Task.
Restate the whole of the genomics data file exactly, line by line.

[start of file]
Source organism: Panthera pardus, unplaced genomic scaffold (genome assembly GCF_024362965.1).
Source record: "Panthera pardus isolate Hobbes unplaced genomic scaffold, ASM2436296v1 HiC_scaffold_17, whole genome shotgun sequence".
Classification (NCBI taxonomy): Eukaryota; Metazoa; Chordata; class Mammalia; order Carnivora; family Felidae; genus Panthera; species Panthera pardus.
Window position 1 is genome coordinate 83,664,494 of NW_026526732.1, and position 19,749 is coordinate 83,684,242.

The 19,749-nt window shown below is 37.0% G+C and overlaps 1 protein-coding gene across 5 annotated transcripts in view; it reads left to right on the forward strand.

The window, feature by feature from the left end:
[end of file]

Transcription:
Source organism: Panthera pardus, unplaced genomic scaffold (genome assembly GCF_024362965.1).
Source record: "Panthera pardus isolate Hobbes unplaced genomic scaffold, ASM2436296v1 HiC_scaffold_17, whole genome shotgun sequence".
Classification (NCBI taxonomy): Eukaryota; Metazoa; Chordata; class Mammalia; order Carnivora; family Felidae; genus Panthera; species Panthera pardus.
Window position 1 is genome coordinate 83,664,494 of NW_026526732.1, and position 19,749 is coordinate 83,684,242.

The 19,749-nt window shown below is 37.0% G+C and overlaps 1 protein-coding gene across 5 annotated transcripts in view; it reads left to right on the forward strand.

The window, feature by feature from the left end: